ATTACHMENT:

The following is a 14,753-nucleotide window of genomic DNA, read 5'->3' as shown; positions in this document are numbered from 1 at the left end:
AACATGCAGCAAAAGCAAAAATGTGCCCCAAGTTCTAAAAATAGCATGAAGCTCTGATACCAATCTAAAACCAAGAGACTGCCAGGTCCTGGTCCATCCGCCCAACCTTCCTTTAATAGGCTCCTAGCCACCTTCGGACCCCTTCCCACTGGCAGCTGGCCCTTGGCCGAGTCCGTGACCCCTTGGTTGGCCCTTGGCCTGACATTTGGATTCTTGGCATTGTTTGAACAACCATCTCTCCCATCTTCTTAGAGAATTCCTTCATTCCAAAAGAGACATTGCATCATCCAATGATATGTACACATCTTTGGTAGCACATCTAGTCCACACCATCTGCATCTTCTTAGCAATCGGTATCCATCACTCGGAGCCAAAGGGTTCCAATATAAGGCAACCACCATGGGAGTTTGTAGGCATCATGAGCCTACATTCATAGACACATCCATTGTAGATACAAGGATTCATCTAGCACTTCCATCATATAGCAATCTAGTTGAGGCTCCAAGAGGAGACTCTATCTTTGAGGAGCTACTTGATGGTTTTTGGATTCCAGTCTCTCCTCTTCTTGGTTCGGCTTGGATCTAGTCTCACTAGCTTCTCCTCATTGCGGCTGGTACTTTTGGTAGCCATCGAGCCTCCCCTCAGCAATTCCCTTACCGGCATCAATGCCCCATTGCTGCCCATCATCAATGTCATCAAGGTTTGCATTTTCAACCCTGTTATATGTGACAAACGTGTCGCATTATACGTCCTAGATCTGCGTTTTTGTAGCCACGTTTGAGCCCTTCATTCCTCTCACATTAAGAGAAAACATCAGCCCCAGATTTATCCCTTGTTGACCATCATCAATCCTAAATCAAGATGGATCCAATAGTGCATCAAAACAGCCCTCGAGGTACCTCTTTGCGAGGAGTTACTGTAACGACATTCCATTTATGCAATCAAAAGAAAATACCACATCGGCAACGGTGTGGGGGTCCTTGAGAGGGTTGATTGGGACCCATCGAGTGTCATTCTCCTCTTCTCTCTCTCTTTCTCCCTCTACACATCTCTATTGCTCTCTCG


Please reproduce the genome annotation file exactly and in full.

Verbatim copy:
The following is a 14,753-nucleotide window of genomic DNA, read 5'->3' as shown; positions in this document are numbered from 1 at the left end:
AACATGCAGCAAAAGCAAAAATGTGCCCCAAGTTCTAAAAATAGCATGAAGCTCTGATACCAATCTAAAACCAAGAGACTGCCAGGTCCTGGTCCATCCGCCCAACCTTCCTTTAATAGGCTCCTAGCCACCTTCGGACCCCTTCCCACTGGCAGCTGGCCCTTGGCCGAGTCCGTGACCCCTTGGTTGGCCCTTGGCCTGACATTTGGATTCTTGGCATTGTTTGAACAACCATCTCTCCCATCTTCTTAGAGAATTCCTTCATTCCAAAAGAGACATTGCATCATCCAATGATATGTACACATCTTTGGTAGCACATCTAGTCCACACCATCTGCATCTTCTTAGCAATCGGTATCCATCACTCGGAGCCAAAGGGTTCCAATATAAGGCAACCACCATGGGAGTTTGTAGGCATCATGAGCCTACATTCATAGACACATCCATTGTAGATACAAGGATTCATCTAGCACTTCCATCATATAGCAATCTAGTTGAGGCTCCAAGAGGAGACTCTATCTTTGAGGAGCTACTTGATGGTTTTTGGATTCCAGTCTCTCCTCTTCTTGGTTCGGCTTGGATCTAGTCTCACTAGCTTCTCCTCATTGCGGCTGGTACTTTTGGTAGCCATCGAGCCTCCCCTCAGCAATTCCCTTACCGGCATCAATGCCCCATTGCTGCCCATCATCAATGTCATCAAGGTTTGCATTTTCAACCCTGTTATATGTGACAAACGTGTCGCATTATACGTCCTAGATCTGCGTTTTTGTAGCCACGTTTGAGCCCTTCATTCCTCTCACATTAAGAGAAAACATCAGCCCCAGATTTATCCCTTGTTGACCATCATCAATCCTAAATCAAGATGGATCCAATAGTGCATCAAAACAGCCCTCGAGGTACCTCTTTGCGAGGAGTTACTGTAACGACATTCCATTTATGCAATCAAAAGAAAATACCACATCGGCAACGGTGTGGGGGTCCTTGAGAGGGTTGATTGGGACCCATCGAGTGTCATTCTCCTCTTCTCTCTCTCTTTCTCCCTCTACACATCTCTATTGCTCTCTCG